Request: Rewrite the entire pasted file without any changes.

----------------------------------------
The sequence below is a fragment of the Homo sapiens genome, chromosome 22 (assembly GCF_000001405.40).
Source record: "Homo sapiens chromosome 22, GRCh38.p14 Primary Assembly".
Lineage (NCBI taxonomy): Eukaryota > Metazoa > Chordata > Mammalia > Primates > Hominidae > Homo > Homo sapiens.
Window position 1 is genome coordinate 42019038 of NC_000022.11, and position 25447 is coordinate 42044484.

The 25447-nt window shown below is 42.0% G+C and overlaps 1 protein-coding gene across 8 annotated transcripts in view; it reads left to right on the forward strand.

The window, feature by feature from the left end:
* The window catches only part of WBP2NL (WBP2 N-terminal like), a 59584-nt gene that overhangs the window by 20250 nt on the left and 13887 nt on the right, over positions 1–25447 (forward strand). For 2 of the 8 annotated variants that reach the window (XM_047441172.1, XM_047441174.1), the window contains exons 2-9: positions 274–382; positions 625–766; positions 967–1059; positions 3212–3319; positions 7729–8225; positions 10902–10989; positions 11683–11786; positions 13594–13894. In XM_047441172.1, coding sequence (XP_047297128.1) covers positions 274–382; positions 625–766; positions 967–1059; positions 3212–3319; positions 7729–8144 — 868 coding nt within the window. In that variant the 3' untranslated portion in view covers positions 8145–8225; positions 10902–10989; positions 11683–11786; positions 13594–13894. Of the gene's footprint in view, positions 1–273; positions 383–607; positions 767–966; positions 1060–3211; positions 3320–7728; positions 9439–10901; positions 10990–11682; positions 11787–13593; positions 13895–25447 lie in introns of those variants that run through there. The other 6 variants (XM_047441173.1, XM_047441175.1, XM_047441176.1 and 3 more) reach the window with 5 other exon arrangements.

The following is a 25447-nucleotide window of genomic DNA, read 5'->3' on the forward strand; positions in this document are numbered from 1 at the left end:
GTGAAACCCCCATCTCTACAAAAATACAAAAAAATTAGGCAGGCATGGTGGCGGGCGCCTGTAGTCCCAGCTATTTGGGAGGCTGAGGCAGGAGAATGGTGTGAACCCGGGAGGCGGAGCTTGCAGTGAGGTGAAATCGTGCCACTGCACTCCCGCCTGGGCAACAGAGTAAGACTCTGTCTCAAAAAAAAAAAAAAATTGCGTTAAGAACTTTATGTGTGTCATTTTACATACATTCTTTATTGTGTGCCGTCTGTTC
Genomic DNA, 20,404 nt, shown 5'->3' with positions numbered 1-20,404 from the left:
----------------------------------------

The sequence below is a fragment of the Homo sapiens genome, chromosome 22 (assembly GCF_000001405.40).
Source record: "Homo sapiens chromosome 22, GRCh38.p14 Primary Assembly".
Lineage (NCBI taxonomy): Eukaryota > Metazoa > Chordata > Mammalia > Primates > Hominidae > Homo > Homo sapiens.
Window position 1 is genome coordinate 42019038 of NC_000022.11, and position 25447 is coordinate 42044484.

The 25447-nt window shown below is 42.0% G+C and overlaps 1 protein-coding gene across 8 annotated transcripts in view; it reads left to right on the forward strand.

The window, feature by feature from the left end:
* The window catches only part of WBP2NL (WBP2 N-terminal like), a 59584-nt gene that overhangs the window by 20250 nt on the left and 13887 nt on the right, over positions 1–25447 (forward strand). For 2 of the 8 annotated variants that reach the window (XM_047441172.1, XM_047441174.1), the window contains exons 2-9: positions 274–382; positions 625–766; positions 967–1059; positions 3212–3319; positions 7729–8225; positions 10902–10989; positions 11683–11786; positions 13594–13894. In XM_047441172.1, coding sequence (XP_047297128.1) covers positions 274–382; positions 625–766; positions 967–1059; positions 3212–3319; positions 7729–8144 — 868 coding nt within the window. In that variant the 3' untranslated portion in view covers positions 8145–8225; positions 10902–10989; positions 11683–11786; positions 13594–13894. Of the gene's footprint in view, positions 1–273; positions 383–607; positions 767–966; positions 1060–3211; positions 3320–7728; positions 9439–10901; positions 10990–11682; positions 11787–13593; positions 13895–25447 lie in introns of those variants that run through there. The other 6 variants (XM_047441173.1, XM_047441175.1, XM_047441176.1 and 3 more) reach the window with 5 other exon arrangements.

The following is a 25447-nucleotide window of genomic DNA, read 5'->3' on the forward strand; positions in this document are numbered from 1 at the left end:
GTGAAACCCCCATCTCTACAAAAATACAAAAAAATTAGGCAGGCATGGTGGCGGGCGCCTGTAGTCCCAGCTATTTGGGAGGCTGAGGCAGGAGAATGGTGTGAACCCGGGAGGCGGAGCTTGCAGTGAGGTGAAATCGTGCCACTGCACTCCCGCCTGGGCAACAGAGTAAGACTCTGTCTCAAAAAAAAAAAAAAATTGCGTTAAGAACTTTATGTGTGTCATTTTACATACATTCTTTATTGTGTGCCGTCTGTTC
Genomic DNA, 20,404 nt, shown 5'->3' with positions numbered 1-20,404 from the left: